Hardly anyone would disagree that the state of the Arab nation leaves much to be desired, and that our Arab societies continue to stagnate. Our discourse and inspiration for the desired Arab renaissance remain merely rhetorical. What, then, is the missing element?
Let us recall that the first Arab renaissance revived the spirit of hope in the souls of our forefathers at an extremely difficult time. Pioneers like Al Yazijy, Al Rihani, Al Bustany, Mohammad Abdo, Al Kawakiby, and all the others who deserve a place on this impressive list, laid down the foundations for what was to come. The product of their intellects outlined the form of this grand "first renaissance" that continues to pervade the thoughtful Arab soul. I wish we would revert to those texts, left by these great men, for inspiration in our present and future.
Let us try to understand the astute vision represented in the well-known saying: "Religion is for the Almighty, and the homeland is for everyone". Those pioneers have touched on something vital, seemingly warning us against any ethnic, sectarian, religious or other discord. Catastrophes and calamities have challenged us from within and without, leading to the eclipsing of our first renaissance, though it has remained an enlightening source of hope, guiding many through the bleak realities of today.
The second Arab renaissance took a different, worldlier form Ã¢â‚¬" the Great Arab Revolt that spurred the nation into action and revived hope once more. And what, after all, is a renaissance if not a revolution, a sea-change in mindset that changes forever what went before? This second renaissance bore with it its predecessor`s torch as it sought to validate modernity and modernise what was real in the lives of Arabs.
Sadly, confusion and disappointment reigned once again and this second renaissance followed in the footsteps of the first: the absence of values and standards destroyed its benefits.
After these disappointments, the time has come for a third renaissance that is more firmly rooted, one that learns and benefits from the lessons of past mistakes and transgressions.
I believe that such a renaissance should begin with the concept of citizenship and should culminate with a charter of hope: an Arab Citizen`s Charter, a document to clarify duties, rights and responsibilities for individuals and groups. This is what we hope to achieve, even if in broad terms, at the "Citizenship in the Arab Nation" conference, hosted by the Annual Intellectual Symposium of the Arab Thought Forum in April 2008 in the Kingdom of Morocco. I had the honour of presenting this concept, and some of the Charter`s relevant articles, at the Forum`s Annual Intellectual Symposium hosted by the State of Qatar in January 2007.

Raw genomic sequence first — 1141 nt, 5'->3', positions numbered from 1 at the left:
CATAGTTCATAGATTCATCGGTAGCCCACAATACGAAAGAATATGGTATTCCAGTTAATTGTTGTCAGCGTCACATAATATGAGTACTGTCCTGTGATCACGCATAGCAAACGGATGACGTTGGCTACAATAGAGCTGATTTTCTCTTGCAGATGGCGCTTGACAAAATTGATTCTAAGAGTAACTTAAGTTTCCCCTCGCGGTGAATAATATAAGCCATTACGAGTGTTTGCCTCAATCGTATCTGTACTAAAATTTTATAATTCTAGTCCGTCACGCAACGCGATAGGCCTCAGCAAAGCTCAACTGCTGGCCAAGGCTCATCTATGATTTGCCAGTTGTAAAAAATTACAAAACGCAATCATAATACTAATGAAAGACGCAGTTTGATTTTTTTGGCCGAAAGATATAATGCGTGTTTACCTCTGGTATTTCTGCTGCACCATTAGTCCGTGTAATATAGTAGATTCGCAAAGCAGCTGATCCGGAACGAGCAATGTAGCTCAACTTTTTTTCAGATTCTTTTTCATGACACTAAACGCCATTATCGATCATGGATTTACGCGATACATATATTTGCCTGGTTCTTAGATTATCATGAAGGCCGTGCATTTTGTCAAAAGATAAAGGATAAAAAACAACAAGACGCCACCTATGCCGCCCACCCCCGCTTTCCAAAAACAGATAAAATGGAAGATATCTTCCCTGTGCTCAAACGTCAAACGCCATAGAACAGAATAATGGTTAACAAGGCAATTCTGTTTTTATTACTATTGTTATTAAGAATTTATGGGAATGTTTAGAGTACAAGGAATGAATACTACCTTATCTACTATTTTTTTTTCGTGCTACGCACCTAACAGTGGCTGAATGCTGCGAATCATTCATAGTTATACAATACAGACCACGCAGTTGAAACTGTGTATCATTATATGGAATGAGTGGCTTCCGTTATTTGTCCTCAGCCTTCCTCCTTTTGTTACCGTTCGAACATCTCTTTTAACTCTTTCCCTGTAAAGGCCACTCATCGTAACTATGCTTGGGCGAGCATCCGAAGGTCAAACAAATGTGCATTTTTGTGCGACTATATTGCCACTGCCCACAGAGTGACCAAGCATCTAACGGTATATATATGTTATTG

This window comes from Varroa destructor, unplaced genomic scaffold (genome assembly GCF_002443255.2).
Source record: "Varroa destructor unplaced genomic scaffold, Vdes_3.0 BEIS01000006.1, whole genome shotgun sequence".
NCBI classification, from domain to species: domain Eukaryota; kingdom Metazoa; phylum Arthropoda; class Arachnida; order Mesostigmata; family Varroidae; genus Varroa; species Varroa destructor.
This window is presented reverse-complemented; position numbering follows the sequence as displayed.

What, then, is citizenship? Full citizenship, in its proper meaning, has many dimensions to it.
The Human Dimension: Compassion; solidarity; cooperation; gender equality; rejection of all forms of discrimination; freedom; and the right to choose and practice one`s faith.
The Democratic Dimension: Freedom to choose political authority; peaceful deliberation over authority; emphasizing the participatory concept - in both the public and private dimensions; empowering democratic actors and the public and enhancing a democratic climate in various ways, so that democracy does not remain a mere slogan or a hollow term; honouring the principle and practice of plurality, based on a profound awareness of diversity and difference within a civilised framework that absorbs cultural, religious, ethnic, tribal and sectarian distinction: diversity within the framework of unity.
The Environmental Dimension: Preserving and protecting the environment; nurturing the earth; and recognising its capacity and limitations.
The Legal and Constitutional Dimension: Respect for law, constitutions and standards that guarantee individuals and groups freedom of expression.
Put simply, we must make the citizen a `stakeholder` in his country, not merely conceptually, but also physically. He should hold a fair stake in his country`s present and future.
We can benefit from the experience of South European Muslims who articulated the first Charter for Muslims in Europe, identifying citizenship rights for 30 million Muslims. Through this Charter, these Muslims addressed the European Union and all Muslims in Europe and the Muslim world, on the basis of adhering to the rule of law, principles of tolerance, and values of democracy and human rights; and by emphasising the values of life, faith, freedom, ownership and dignity.
I call for the development of an Arab Citizen`s Charter along the lines of the South European Muslims` charter. We aspire to the establishment of full and meaningful citizenship, with a charter that guarantees equal rights for individuals and groups to participate in decision-making, share the wealth of the state and enjoy an equal presence in the public space. This concept of citizenship emanates from an Arab nation that adopts a policy of rallying under the umbrella of codes of conduct. The "nation" is a concept that transcends the state, starting from the base of the pyramid, and working its way to the top.
Let us, at the very least, contemplate a transitional citizenship, along the concepts of transitional democracy and justice, in order to open a window of hope, so that these ideas spread to all Arab citizens.
* Prince El Hassan bin Talal, brother of the late King Hussein of Jordan, is chairman of several organisations in fields which include diplomacy, interfaith studies, human resources, and science and technology. This article is distributed by the Common Ground News Service (CGNews)